‘The Thanksgiving Play’ Broadway Review: The Show Where Woke Went to Die

Playing an unapologetic opportunist, D’Arcy Carden of “The Good Place” and “Barry” sizzles in her Broadway debut

Chris Sullivan and D'Arcy Carden in The Thanksgiving Play on Broadway
Joan Marcus

Some plays tell us one thing while pushing our allegiance in the other direction.

The playwright Larissa Fasthorse wrote “The Thanksgiving Play” after being told repeatedly that her plays about indigenous people could not be produced because indigenous actors were not available (or could not easily be found) to play the indigenous roles she had written. Fasthorse’s response was “The Thanksgiving Play,” which opened Thursday on Broadway at the Helen Hayes Theatre after its Off Broadway premiere in 2018.

Fasthorse’s play lampoons four white people who are attempting to put on a school play about the country’s first Thanksgiving without including any roles for indigenous people because none were available (or could easily be found) in one fictional but all too typical school district.

It’s a daunting situation for any drama department, but the teacher named Logan (Katie Finneran) in Fasthorse’s play thinks she has found a solution by hiring and importing Alicia (D’Arcy Carden), a professional actor from Los Angeles who is “Native American.” The only problem is, Alicia turns out not to be an indigenous person, much to the horror of Logan and her boyfriend, Jaxton (Scott Foley), who is himself hurt that his status as a professional actor — actually, he’s a street performer — has not qualified him for the grant money that provides unemployment for indigenous person like Alicia, who is actually not “Native American.”

Somewhere in this high school mess of political correctness is another teacher named Caden (Chris Sullivan), who fancies himself a writer and just wants to see his play about Thanksgiving produced somewhere, anywhere, even if it is a mere school pageant.

“The Thanksgiving Play” runs 90 minutes without intermission. Interspersed throughout the show are a number of filmed school pageants in which “students” perform their own well-meaning and ridiculous enactments of Thanksgiving. All together, these filmed segments run approximately 15 minutes, giving the four live actors about 75 minutes to perform, which is about an hour more than Saturday Night Live would have taken to satirize this topic of woke run amok.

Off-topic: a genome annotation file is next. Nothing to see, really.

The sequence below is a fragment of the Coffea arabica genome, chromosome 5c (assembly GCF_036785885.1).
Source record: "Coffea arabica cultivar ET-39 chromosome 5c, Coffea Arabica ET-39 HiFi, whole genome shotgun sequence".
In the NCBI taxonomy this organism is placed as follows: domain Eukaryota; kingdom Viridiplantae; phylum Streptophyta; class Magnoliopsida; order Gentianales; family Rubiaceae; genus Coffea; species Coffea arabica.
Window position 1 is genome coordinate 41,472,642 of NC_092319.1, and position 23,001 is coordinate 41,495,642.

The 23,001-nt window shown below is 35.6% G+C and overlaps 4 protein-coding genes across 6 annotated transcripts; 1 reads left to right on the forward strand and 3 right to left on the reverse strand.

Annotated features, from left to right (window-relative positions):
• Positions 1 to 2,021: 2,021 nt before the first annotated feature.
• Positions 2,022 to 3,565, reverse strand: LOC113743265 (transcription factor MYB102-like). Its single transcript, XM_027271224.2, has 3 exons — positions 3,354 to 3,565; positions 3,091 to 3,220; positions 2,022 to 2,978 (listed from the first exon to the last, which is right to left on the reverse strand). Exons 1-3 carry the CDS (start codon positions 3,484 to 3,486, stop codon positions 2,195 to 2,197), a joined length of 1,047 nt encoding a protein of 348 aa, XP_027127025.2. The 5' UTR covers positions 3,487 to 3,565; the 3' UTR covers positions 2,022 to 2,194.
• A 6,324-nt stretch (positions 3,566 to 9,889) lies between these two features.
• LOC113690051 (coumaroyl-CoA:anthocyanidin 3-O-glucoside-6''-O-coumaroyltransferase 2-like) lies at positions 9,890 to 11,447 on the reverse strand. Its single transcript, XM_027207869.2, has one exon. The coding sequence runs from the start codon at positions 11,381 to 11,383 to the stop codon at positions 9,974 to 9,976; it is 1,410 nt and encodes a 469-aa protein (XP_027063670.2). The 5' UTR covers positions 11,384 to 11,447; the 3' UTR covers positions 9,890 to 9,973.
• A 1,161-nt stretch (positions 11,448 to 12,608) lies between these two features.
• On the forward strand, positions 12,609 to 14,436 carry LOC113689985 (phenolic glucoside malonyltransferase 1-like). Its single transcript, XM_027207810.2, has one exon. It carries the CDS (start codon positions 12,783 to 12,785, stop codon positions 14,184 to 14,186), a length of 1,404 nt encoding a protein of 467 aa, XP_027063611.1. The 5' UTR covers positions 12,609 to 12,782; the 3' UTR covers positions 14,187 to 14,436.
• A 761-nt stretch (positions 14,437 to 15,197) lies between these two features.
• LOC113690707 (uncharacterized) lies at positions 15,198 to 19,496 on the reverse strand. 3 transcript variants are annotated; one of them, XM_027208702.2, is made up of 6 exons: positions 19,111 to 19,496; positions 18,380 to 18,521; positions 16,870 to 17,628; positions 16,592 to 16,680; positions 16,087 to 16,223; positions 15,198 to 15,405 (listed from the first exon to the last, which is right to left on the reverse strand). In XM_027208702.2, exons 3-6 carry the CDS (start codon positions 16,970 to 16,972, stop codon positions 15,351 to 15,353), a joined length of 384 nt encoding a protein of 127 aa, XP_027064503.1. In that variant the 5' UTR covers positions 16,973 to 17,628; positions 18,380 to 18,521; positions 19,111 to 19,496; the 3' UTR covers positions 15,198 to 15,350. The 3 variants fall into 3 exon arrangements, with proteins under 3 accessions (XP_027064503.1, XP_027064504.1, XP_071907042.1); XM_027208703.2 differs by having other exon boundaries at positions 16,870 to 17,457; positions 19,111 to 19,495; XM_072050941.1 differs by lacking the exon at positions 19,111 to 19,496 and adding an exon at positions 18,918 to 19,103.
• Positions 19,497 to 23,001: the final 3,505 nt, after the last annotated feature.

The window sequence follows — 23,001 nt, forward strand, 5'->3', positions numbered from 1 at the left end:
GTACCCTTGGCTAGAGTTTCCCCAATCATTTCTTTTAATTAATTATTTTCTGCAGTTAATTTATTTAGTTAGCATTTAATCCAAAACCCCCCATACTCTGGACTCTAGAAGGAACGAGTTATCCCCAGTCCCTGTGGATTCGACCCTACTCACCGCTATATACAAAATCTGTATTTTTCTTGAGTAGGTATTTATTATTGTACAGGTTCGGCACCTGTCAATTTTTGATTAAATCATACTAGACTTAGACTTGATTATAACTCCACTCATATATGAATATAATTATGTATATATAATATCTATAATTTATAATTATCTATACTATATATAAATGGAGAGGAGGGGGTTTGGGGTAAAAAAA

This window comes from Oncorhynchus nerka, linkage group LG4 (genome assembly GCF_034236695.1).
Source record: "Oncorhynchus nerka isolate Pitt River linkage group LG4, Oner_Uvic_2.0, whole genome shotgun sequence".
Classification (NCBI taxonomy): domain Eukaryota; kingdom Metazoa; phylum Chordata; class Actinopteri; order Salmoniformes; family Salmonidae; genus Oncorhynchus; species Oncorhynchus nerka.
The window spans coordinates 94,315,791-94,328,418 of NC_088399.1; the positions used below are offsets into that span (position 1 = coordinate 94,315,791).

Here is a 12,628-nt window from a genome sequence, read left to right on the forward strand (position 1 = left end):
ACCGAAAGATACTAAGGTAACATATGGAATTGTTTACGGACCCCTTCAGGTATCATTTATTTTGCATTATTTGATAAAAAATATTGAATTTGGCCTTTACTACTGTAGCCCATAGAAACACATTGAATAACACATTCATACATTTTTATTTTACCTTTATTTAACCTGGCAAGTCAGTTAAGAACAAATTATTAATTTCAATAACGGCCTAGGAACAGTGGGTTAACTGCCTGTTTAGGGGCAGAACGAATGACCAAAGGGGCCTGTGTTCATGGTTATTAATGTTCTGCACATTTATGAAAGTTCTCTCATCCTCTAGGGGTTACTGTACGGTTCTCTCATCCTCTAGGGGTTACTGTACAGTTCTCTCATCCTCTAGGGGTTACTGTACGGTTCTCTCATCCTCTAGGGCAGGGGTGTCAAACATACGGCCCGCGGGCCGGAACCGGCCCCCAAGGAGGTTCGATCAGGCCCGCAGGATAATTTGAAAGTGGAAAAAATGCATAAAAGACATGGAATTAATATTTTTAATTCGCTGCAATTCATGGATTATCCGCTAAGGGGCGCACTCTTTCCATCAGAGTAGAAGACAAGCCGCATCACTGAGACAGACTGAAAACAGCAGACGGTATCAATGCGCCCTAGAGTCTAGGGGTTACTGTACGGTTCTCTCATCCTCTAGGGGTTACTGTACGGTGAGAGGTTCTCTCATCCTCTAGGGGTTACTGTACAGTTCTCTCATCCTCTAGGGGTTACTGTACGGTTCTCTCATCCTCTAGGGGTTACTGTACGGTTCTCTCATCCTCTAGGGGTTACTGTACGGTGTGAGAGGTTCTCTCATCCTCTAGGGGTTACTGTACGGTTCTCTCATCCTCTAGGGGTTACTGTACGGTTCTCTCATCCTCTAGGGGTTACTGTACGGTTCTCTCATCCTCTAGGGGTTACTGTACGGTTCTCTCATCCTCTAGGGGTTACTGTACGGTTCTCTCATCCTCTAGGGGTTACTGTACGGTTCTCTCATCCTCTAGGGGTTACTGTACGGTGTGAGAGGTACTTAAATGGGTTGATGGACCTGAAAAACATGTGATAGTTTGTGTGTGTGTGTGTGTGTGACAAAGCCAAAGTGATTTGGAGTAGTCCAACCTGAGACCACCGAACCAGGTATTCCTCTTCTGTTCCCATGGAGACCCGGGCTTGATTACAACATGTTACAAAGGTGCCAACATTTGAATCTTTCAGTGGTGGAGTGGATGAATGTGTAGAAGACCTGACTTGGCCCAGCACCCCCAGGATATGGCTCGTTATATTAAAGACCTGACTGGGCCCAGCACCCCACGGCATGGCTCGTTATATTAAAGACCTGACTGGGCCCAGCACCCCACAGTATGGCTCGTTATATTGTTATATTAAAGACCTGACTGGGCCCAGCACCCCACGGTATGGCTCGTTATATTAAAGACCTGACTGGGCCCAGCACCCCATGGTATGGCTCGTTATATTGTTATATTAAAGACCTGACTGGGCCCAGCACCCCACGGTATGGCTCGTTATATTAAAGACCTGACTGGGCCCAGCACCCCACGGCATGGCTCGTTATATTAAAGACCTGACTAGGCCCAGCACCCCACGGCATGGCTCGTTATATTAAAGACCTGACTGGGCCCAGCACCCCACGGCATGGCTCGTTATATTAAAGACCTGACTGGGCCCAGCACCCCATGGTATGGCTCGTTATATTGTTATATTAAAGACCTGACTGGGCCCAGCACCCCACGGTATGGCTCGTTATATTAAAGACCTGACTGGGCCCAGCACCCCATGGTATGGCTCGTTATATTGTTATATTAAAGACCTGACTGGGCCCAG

Because “The Thanksgiving Play” runs about an hour longer than it should, a strange thing happens as its four characters grapple with the impossibility of Logan’s assignment: The most manipulative and openly self-centered of the characters steals the show. In her Broadway debut, Carden wins most of the laughs by doing little more than rolling her eyes, seductively throwing her hair back and applying yet another layer of lip gloss.

The use of pronouns is just one of the many liberal issues that Fasthorse skewers by having Logan embrace it so smotheringly. The Playbill for “The Thanksgiving Play” is also the only one I’ve encountered in recent seasons where none of the actors notify audiences of his, her or their preferred pronouns. To paraphrase Ron DeSantis, this is the production where woke went to die.

Among the actors, Foley is very good at preening to make fun of Jaxton’s sense of male superiority. Sullivan is very good at bumbling to make fun of Caden’s sense of inflated artistic ambitions, as well as his desire to bed Alicia.

Finneran has by far the most difficult role. She is the moral compass of a play that ridicules Logan’s sense of morality, which has been irreparably tainted and warped by white privilege. To convey that conflict, Finneran delivers a very busy performance, and the more she overacts the more Carden wins our hearts by being unapologetic in her character’s lack of duplicity. Alicia follows her gut. If she isn’t a bigot, she is definitely an opportunist, and one who is nobody’s dupe. Sensitivity is for suckers. Astonishingly, Fasthorse’s printed script describes Alicia as being “sexy and hot, but not bright” — ironically, one would only imagine a white, straight cis male writing that description.

Rachel Chavkin’s direction is far more concise in the filmed sequences than the overly long live sequences. In what is fast becoming a Broadway cliché for set designers, Riccardo Hernandez has created a classroom set that undergoes a major late-in-the-performance transformation. The scenic coup de theatre is supposed to signal some major change in the story. Unfortunately, the narrative drive runs out of “The Thanksgiving Play” long before Hernandez’s set attempts to stage an 11 o’clock rescue.